For more: Netflix signs & # 39; Bridgerton & # 39; producer Shonda Rhimes on an exclusive new deal
Original content sizzles on streaming services trying to compete with Netflix. Disney + triumphantly debuted Black Widow with $ 60 million in streaming revenue on the opening weekend by charging subscribers $ 30 to watch the first Marvel movie to premiere on the streaming service. (The film made $ 80 million in domestic box office sales and $ 78 million internationally.)
AT & T's HBO Max has stepped up the pressure with recent releases like In the Heights. "Space Jam: A New Legacy" is streamed the same day it hits theaters. Apple TV + has signed “Lovecraft Country” creator Misha Green to develop new TV projects. The platform continues to focus on prestige productions such as “Ted Lasso” and “The Morning Show” and has made an agreement with Oscar-winning director Martin Scorsese, the “Killers of the Flower Moon” with Leonardo DiCaprio and Robert De Niro in the Will bring leading roles. to Apple TV +.
What is worth streaming in July: "Ted Lasso", the Olympic Games in Tokyo and more
which bid $ 8.5 billion to acquire the MGM film studio and also signed a contract to offer universal content after being dealt with on Comcast Corp.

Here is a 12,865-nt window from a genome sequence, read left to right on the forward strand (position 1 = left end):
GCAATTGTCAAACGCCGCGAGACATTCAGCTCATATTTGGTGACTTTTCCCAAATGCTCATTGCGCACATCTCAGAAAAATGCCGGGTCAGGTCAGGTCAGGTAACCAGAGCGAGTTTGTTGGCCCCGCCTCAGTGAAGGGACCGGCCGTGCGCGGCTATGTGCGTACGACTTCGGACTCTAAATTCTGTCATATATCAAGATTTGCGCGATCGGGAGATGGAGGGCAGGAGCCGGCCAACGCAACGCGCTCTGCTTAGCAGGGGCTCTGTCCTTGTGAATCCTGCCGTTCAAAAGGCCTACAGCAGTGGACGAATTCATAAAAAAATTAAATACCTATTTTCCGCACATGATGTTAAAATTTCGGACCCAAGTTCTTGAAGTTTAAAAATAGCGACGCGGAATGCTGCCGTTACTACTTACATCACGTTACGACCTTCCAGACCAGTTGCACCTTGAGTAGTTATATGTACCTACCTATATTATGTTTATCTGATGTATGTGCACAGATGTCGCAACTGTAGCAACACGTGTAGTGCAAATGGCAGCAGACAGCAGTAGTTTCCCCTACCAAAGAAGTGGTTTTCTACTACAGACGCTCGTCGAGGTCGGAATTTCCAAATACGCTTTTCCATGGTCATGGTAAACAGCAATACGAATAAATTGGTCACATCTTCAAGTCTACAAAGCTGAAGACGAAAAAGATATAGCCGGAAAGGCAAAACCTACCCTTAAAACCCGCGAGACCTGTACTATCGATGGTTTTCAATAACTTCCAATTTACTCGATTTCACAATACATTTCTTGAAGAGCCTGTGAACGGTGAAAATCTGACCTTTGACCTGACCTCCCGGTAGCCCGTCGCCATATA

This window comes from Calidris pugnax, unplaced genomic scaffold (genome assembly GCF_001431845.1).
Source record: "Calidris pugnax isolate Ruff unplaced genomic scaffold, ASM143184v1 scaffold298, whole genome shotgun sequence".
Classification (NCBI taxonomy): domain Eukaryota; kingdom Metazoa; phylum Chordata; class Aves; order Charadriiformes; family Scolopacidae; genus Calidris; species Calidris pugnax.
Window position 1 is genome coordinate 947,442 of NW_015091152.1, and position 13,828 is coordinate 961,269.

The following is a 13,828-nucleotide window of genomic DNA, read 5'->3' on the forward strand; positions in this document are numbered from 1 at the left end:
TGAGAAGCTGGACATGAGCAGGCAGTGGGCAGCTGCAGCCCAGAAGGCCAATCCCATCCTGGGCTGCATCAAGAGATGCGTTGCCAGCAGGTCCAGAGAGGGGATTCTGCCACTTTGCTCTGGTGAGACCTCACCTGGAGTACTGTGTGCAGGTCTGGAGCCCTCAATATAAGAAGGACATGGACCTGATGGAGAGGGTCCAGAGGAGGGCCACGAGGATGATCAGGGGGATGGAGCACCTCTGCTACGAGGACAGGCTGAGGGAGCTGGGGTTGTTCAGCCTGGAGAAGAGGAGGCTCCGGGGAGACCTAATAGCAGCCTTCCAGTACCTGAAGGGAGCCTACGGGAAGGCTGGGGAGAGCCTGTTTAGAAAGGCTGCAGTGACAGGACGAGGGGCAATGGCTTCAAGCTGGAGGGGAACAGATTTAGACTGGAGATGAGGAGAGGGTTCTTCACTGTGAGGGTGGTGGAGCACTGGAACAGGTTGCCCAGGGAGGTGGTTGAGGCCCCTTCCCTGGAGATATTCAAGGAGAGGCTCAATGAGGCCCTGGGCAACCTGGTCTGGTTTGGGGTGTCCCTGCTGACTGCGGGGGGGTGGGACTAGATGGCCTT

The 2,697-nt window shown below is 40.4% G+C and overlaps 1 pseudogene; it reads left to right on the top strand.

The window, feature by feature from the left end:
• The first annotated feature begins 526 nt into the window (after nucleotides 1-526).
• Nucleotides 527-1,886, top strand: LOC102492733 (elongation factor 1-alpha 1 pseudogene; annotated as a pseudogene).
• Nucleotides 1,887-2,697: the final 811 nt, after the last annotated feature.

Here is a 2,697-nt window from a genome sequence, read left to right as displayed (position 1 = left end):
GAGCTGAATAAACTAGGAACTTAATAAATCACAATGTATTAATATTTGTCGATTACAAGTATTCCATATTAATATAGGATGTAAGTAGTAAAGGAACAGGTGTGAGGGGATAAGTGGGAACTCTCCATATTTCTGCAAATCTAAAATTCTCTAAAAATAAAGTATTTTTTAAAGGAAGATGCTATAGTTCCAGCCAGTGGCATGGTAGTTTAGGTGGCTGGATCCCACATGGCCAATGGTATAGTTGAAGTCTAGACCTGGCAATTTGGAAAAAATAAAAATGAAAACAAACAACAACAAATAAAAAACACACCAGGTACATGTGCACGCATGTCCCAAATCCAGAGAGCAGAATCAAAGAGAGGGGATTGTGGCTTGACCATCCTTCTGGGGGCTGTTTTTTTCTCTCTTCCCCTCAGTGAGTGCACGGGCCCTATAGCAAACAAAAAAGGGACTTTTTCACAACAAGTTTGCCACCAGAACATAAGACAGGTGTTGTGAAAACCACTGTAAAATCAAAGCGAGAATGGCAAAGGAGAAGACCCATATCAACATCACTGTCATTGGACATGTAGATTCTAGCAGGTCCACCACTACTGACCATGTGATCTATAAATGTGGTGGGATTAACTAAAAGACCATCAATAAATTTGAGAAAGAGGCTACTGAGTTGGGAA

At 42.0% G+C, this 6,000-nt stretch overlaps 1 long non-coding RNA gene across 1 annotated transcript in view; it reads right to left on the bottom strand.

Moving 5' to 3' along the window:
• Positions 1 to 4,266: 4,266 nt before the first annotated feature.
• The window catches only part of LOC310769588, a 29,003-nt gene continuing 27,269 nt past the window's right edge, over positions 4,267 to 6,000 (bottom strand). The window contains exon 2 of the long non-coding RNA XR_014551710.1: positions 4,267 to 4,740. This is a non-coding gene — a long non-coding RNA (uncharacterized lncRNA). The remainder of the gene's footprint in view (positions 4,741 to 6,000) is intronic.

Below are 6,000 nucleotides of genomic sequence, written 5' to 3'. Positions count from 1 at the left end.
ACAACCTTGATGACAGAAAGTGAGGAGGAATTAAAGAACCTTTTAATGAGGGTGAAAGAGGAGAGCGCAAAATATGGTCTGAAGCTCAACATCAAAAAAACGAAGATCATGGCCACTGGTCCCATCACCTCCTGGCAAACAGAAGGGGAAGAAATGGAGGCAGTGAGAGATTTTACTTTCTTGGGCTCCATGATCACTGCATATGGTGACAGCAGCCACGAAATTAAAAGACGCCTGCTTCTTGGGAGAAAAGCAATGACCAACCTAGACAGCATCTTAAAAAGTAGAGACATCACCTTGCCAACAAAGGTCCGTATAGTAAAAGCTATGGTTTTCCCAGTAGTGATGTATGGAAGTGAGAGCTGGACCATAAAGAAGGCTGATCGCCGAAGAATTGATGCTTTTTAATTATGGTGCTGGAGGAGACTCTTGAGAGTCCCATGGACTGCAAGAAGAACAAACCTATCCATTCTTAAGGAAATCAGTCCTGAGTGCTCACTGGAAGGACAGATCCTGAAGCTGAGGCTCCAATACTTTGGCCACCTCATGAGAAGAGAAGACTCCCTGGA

Peacock. Even the beleaguered Peacock, ridiculed for his lack of content, has exclusive rights to the Summer Olympics, the Tour de France and the Premier League.
Netflix could also expand into gaming after hiring former Mike Verdu, a former executive at Facebook Inc.
and Electronic Arts Inc.
as Vice President of Game Development. Netflix is expected to have games available on its streaming service within a year, according to Bloomberg News, but expect executives there to provide a little more information about their plans when they reach out to investors on Tuesday afternoon.
What to Expect
Merits: Analysts, on average, expect Netflix to post earnings of $ 3.18 per share, down from $ 1.59 per share a year ago. Analysts forecast USD 2.70 per share at the end of March.
The contributors to Estimize – a crowdsourcing platform that gathers estimates from Wall Street analysts as well as buy-side analysts, fund managers, corporate executives, academics, and others – are even more optimistic, forecasting average earnings of $ 3.34 per share.
Revenue: Analysts expect an average revenue of 7.32 billion US dollars for the second quarter. Estimated contributors forecast an average of $ 7.37 billion.